represented, they may even refuse to bring somebody from ECG but for our purposes, we are not looking for the Ministry of Energy and Petroleum direct intervention but an institution which will facilitate that. So, I will think that if Colleagues —
    Mr Speaker 12:40 p.m.
    How does ECG or GWCL facilitate?
    Mr H. Iddrisu 12:40 p.m.
    Mr Speaker, they are those which are utility service providers. If anybody, for instance, a textile company is coming into Ghana, he must be assured that he has access to water because without that, that particular industry will not be functional.
    Thank you.
    Dr A. A. Osei 12:40 p.m.
    Mr Speaker, I think that his issue about clause (1) (d) needs to be looked at because when you add “and agencies Board may determine” that is problematic. The Board may determine —
    Mr Speaker 12:40 p.m.
    But he has made a suggestion.
    Dr A. A. Osei 12:50 p.m.
    Mr Speaker, from what he is saying, I am not sure he needs ECG or GWCL because if ECG is going to do anything, somebody must regulate them, PURC. ECG itself cannot come and say I am going to give you electricity at such and such a price. ECG cannot by sitting on the technical Board determine that.
    If the Public Utilities Regulatory Commission (PURC) decides that this year, this is all we are going to do, there is not much ECG can do. Secondly --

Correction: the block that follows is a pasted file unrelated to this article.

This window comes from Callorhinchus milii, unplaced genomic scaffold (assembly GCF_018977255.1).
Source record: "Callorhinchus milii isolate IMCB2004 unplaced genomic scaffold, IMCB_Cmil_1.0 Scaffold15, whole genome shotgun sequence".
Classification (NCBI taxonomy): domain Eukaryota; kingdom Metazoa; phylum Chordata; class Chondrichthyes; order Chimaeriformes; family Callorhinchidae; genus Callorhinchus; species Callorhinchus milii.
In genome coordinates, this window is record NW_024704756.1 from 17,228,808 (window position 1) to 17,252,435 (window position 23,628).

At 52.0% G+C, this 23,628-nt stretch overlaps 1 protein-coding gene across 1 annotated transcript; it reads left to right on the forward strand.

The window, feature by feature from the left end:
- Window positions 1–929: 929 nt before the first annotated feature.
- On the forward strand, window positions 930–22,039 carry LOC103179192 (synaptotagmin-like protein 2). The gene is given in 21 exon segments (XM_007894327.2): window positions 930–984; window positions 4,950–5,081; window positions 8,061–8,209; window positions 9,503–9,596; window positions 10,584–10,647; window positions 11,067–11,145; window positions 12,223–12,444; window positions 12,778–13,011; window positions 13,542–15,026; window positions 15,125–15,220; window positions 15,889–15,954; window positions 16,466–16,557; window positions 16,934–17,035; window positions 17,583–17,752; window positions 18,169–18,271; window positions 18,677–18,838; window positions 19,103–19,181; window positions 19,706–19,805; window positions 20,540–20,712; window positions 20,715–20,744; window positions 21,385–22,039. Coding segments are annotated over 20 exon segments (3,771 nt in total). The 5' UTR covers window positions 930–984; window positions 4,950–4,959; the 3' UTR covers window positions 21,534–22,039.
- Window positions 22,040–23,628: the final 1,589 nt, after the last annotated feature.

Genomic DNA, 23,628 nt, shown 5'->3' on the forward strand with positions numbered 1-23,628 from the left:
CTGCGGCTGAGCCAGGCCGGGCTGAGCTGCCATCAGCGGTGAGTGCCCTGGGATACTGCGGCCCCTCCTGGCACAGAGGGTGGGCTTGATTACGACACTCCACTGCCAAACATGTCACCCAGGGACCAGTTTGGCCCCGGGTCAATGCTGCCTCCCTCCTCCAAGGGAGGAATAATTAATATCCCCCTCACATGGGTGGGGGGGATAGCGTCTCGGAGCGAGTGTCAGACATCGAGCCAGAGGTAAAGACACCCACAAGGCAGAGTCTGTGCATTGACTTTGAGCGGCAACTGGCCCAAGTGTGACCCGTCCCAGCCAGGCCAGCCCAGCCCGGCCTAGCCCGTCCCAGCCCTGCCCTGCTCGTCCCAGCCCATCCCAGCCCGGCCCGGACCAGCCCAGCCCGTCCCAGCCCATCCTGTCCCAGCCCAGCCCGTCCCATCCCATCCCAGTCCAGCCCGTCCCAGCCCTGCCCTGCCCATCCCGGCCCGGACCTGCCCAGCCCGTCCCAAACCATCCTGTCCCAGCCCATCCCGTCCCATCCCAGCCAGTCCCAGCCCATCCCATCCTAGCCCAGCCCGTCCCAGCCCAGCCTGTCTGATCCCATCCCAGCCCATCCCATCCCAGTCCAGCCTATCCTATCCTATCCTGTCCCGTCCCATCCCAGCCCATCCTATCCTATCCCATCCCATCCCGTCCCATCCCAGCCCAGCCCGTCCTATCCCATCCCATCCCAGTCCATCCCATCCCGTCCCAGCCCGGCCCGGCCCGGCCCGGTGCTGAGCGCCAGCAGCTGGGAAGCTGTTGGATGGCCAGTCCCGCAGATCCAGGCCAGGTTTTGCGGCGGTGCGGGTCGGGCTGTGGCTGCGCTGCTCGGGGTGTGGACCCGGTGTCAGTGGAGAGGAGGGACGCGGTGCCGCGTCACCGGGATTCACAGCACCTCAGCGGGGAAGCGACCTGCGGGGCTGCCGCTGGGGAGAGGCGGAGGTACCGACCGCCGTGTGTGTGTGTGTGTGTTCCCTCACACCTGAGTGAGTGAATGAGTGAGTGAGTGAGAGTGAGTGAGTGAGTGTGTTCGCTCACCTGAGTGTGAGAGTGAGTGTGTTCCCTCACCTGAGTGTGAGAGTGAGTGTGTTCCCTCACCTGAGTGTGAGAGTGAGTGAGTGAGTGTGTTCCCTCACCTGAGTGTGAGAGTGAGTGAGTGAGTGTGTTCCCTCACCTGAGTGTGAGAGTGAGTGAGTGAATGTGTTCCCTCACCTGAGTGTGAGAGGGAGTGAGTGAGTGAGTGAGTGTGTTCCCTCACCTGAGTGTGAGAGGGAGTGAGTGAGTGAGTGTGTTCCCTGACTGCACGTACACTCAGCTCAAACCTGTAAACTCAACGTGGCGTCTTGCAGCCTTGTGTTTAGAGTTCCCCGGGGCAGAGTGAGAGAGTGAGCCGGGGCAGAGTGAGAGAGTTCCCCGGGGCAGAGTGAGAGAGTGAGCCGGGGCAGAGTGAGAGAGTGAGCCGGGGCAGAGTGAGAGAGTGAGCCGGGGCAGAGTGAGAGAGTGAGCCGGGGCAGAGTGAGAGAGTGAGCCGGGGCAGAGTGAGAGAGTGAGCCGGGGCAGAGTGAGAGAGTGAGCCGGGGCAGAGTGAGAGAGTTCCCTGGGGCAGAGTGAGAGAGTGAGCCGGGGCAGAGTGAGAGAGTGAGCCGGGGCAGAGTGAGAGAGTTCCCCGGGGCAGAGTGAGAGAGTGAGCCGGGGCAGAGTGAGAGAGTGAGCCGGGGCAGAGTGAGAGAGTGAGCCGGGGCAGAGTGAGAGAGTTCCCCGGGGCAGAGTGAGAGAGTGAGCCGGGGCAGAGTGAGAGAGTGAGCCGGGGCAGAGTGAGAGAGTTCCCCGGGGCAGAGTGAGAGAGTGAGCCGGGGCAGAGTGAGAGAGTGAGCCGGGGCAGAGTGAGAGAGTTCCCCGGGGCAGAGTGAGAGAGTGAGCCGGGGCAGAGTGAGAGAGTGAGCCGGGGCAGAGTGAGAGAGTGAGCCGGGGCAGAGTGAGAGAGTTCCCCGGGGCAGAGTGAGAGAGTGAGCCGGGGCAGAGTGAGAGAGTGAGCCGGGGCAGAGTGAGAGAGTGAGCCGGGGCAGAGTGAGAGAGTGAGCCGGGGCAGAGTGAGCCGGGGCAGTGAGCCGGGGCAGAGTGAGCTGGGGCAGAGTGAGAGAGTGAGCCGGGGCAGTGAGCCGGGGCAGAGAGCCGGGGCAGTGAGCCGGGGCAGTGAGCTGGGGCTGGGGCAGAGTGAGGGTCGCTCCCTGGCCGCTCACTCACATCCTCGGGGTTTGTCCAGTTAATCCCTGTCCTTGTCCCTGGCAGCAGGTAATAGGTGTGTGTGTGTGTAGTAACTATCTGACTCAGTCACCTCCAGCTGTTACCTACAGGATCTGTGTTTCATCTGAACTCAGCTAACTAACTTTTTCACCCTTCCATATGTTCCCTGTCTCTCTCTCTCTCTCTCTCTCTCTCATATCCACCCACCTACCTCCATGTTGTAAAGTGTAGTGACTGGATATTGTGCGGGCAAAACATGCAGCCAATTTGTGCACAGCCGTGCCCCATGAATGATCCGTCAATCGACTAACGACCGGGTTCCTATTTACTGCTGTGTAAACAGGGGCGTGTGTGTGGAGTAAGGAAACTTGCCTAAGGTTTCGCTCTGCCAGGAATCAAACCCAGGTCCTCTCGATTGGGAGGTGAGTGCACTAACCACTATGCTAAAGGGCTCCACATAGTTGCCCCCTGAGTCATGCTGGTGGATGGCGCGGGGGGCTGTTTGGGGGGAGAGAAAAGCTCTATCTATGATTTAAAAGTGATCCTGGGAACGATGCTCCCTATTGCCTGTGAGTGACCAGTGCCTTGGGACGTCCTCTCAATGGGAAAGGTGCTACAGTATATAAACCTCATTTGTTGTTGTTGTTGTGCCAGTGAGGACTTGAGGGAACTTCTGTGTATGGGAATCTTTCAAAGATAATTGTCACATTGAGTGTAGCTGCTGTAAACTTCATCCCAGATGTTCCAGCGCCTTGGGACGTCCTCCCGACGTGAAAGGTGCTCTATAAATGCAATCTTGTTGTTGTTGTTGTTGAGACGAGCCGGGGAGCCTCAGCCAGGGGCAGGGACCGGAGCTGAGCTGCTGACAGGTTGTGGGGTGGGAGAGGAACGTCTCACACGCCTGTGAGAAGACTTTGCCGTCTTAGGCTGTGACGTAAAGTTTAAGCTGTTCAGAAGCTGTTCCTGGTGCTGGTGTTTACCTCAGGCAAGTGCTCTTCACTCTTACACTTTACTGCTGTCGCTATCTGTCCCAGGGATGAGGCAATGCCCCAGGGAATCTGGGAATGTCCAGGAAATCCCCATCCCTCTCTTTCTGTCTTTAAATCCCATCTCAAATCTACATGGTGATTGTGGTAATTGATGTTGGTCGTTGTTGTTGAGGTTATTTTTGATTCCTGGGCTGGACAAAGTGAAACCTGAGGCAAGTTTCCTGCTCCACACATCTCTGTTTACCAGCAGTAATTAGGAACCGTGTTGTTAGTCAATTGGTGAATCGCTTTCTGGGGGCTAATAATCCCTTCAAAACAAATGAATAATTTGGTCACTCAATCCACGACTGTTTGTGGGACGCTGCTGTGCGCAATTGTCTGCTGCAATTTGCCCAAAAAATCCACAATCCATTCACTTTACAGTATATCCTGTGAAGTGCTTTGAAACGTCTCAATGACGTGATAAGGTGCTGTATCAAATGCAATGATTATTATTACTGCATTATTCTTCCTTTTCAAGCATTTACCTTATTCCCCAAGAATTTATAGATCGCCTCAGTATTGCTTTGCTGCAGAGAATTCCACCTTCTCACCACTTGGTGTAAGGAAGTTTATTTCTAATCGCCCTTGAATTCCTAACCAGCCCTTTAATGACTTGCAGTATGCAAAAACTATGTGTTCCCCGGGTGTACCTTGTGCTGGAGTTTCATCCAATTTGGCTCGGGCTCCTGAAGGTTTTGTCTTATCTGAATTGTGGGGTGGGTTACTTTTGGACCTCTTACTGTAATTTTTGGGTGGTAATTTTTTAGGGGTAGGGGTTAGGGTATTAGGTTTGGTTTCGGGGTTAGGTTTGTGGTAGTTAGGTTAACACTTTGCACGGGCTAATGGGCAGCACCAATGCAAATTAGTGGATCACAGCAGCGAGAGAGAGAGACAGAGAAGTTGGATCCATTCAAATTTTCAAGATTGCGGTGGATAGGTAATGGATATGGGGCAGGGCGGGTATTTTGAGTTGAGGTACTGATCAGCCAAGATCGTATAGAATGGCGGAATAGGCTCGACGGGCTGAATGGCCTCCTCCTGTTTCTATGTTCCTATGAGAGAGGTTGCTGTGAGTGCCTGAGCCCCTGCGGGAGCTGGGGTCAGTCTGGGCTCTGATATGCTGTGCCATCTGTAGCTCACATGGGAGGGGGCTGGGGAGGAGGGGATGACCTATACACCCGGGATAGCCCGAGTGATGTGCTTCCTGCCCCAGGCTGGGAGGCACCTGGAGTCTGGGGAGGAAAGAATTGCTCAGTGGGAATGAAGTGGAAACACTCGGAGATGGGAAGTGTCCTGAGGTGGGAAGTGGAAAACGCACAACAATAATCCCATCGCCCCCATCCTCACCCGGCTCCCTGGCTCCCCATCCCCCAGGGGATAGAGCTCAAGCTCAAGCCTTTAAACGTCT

Mr Speaker 12:50 p.m.
    But you see, you need to explain this issue further. We have all been Members of Parliament (MPs) before. If you go to ECG and say that you want to send electricity to any part of Ghana,
    invariably it would not be ECG per se. If they would not get any return on that investment, they would hardly send that electricity. Invariably, you may have to go to the Ministry to use government funds to send the electricity to that place.
    Mr Patrick Y. Boamah 12:50 p.m.
    Mr Speaker, you look at subclause (6), it reads:
    “The technical committee may co- opt any person to attend a meeting of the committee …”
    I believe that gap has been taken care of by this subclause and I believe we should not haggle over the inclusion of other institutions.
    Mr Speaker 12:50 p.m.
    We should not add more; we could rather come under co-option; is that the point you are making?
    Mr Boamah 12:50 p.m.
    That is so, Mr Speaker.